King’s Undying Dream 

Now that the MLK50 celebration is over, what’s next?

When a single bullet was fired onto the balcony of room 306 at the Lorraine Motel 50 years ago, ending the life of Dr. Martin Luther King Jr., a dreamer was killed, but the dream wasn't.

The dream didn't die then, and it hasn't died yet.

A plaque honoring King near the spot where he was slain, quoting the Bible, says it all. It reads: "They said to each other. 'Behold, here cometh the dreamer. Let us slay him and we shall see what becomes of his dreams.'"

You can slay the dreamer, but some dreams can never die, especially those of a man like King. In King's short 39 years on Earth, not only was he able to motivate and lead thousands, he was also able to inspire a dream that would live on five decades later. King wasn't an ordinary dreamer; unlike most, he pursued his dreams with action and unwavering persistence.

From the time King was 17 years old, writing letters to editors of newspapers saying that blacks deserve the basic rights and opportunities of American citizens, to the day he died, during the midst of a fight for livable wages, King had a dream and stuck with it.

If there's one thing that we can learn from King and other participants in the civil rights movement, it's the notion of never giving up on what you know is right and just, no matter how unattainable it may seem.

click to enlarge rant_mlk-stride.jpg

Despite the general enemy-making nature of his work, which included threats and assaults, a bomb to his home, and multiple incarcerations, King's resolve to fight for a better life with equal opportunities for African Americans never subsided.

Because his work and mission lived on and still lives on, King didn't die a victim, but a victor. Perhaps King's message is still so powerful today because it was different. Every action of resistance was rooted in love and carried out peacefully.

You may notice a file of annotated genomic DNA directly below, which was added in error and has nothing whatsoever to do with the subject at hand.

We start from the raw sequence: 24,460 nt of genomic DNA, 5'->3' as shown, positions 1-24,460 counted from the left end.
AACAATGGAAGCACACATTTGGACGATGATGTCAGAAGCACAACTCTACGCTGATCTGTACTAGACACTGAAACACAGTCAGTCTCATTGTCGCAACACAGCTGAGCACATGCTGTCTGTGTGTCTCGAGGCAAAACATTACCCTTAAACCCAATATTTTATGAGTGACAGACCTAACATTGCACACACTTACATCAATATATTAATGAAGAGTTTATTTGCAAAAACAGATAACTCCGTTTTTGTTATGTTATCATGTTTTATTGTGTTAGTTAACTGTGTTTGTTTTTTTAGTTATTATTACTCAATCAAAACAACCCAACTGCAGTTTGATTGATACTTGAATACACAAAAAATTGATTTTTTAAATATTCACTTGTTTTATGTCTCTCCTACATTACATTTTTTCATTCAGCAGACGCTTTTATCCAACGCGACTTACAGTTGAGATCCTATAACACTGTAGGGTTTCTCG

King wrote in the memoir Strides Toward Freedom that he understood nonviolence to mean "winning an opponent to friendship, rather than to humiliate or defeat him," by using "weapons of love."

He was teaching people who sought justice and equality to work against evil with dignity, pride, and respect because as he said, "the beauty of nonviolence is that in its own way and in its own time it seeks to break the chain reaction of evil.''

No evil is too evil to drive out with a persistent and consistent force propelled by love.

Now that we've remembered, commemorated, and celebrated King, what do we do after April 4th? How will King's dream and message continue to impact our lives and the decisions we make as a society? Will we learn from King and be bold enough to nonviolently and peacefully pursue our own dreams of a better America, or will we sit back and wait for someone else to come along and do it?

If you don't think the dream of a single person or a group of people can cause dramatic shifts in society, then you aren't paying attention. It happened before, and it can happen again. Just look at the recent actions of the surviving Parkland students, who are using a tragedy as an opportunity to push for changes they believe are necessary. Their cause is rippling through the country, gaining supporters, and turning heads.

Close to two million Americans turned out in 800 cities at the end of last month to march in solidarity with the Parkland students for gun control and the end of gun violence in schools. In Washington, D.C., 800,000 marchers fittingly gathered near the spot where King gave his famous 1964 "I Have a Dream" speech. There, the crowd listened to the dreams of those urging for gun control, including King's own granddaughter.

It was a possible tipping point for gun-control legislation, and the countrywide demonstration has been cited as possibly the largest such protest in our country's history. It's just more evidence proving that one person, one cause, or one demonstration can catalyze a powerful and momentous dream, which, with enough momentum, can result in a significant change.

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